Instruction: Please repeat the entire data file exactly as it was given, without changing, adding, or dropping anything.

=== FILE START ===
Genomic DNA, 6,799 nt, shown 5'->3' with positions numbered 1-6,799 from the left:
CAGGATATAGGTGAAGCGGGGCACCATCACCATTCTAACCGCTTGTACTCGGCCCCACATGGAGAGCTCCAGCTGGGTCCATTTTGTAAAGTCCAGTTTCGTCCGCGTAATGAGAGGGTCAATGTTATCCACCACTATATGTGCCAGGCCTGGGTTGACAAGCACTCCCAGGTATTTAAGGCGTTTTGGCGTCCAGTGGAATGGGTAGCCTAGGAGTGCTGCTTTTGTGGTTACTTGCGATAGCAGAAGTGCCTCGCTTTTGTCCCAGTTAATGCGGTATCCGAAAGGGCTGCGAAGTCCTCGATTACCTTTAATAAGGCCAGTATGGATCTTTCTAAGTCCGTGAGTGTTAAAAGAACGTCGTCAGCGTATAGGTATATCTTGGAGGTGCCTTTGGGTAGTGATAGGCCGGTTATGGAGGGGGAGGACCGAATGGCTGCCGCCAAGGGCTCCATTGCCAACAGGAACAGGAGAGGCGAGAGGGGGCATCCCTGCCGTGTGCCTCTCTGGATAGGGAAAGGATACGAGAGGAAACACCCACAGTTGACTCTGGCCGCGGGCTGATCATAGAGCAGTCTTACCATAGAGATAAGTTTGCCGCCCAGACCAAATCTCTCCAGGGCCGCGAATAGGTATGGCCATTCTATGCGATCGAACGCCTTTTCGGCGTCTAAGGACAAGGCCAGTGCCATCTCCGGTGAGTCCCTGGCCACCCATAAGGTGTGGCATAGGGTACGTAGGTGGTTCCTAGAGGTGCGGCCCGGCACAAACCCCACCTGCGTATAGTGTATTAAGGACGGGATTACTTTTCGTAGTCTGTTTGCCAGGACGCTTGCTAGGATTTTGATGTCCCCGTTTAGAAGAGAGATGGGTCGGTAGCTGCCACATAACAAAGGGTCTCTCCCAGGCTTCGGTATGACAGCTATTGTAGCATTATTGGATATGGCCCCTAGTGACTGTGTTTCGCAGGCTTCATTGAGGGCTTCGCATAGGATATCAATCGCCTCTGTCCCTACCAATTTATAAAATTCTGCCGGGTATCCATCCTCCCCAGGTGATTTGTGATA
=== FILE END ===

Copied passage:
Genomic DNA, 6,799 nt, shown 5'->3' with positions numbered 1-6,799 from the left:
CAGGATATAGGTGAAGCGGGGCACCATCACCATTCTAACCGCTTGTACTCGGCCCCACATGGAGAGCTCCAGCTGGGTCCATTTTGTAAAGTCCAGTTTCGTCCGCGTAATGAGAGGGTCAATGTTATCCACCACTATATGTGCCAGGCCTGGGTTGACAAGCACTCCCAGGTATTTAAGGCGTTTTGGCGTCCAGTGGAATGGGTAGCCTAGGAGTGCTGCTTTTGTGGTTACTTGCGATAGCAGAAGTGCCTCGCTTTTGTCCCAGTTAATGCGGTATCCGAAAGGGCTGCGAAGTCCTCGATTACCTTTAATAAGGCCAGTATGGATCTTTCTAAGTCCGTGAGTGTTAAAAGAACGTCGTCAGCGTATAGGTATATCTTGGAGGTGCCTTTGGGTAGTGATAGGCCGGTTATGGAGGGGGAGGACCGAATGGCTGCCGCCAAGGGCTCCATTGCCAACAGGAACAGGAGAGGCGAGAGGGGGCATCCCTGCCGTGTGCCTCTCTGGATAGGGAAAGGATACGAGAGGAAACACCCACAGTTGACTCTGGCCGCGGGCTGATCATAGAGCAGTCTTACCATAGAGATAAGTTTGCCGCCCAGACCAAATCTCTCCAGGGCCGCGAATAGGTATGGCCATTCTATGCGATCGAACGCCTTTTCGGCGTCTAAGGACAAGGCCAGTGCCATCTCCGGTGAGTCCCTGGCCACCCATAAGGTGTGGCATAGGGTACGTAGGTGGTTCCTAGAGGTGCGGCCCGGCACAAACCCCACCTGCGTATAGTGTATTAAGGACGGGATTACTTTTCGTAGTCTGTTTGCCAGGACGCTTGCTAGGATTTTGATGTCCCCGTTTAGAAGAGAGATGGGTCGGTAGCTGCCACATAACAAAGGGTCTCTCCCAGGCTTCGGTATGACAGCTATTGTAGCATTATTGGATATGGCCCCTAGTGACTGTGTTTCGCAGGCTTCATTGAGGGCTTCGCATAGGATATCAATCGCCTCTGTCCCTACCAATTTATAAAATTCTGCCGGGTATCCATCCTCCCCAGGTGATTTGTGATA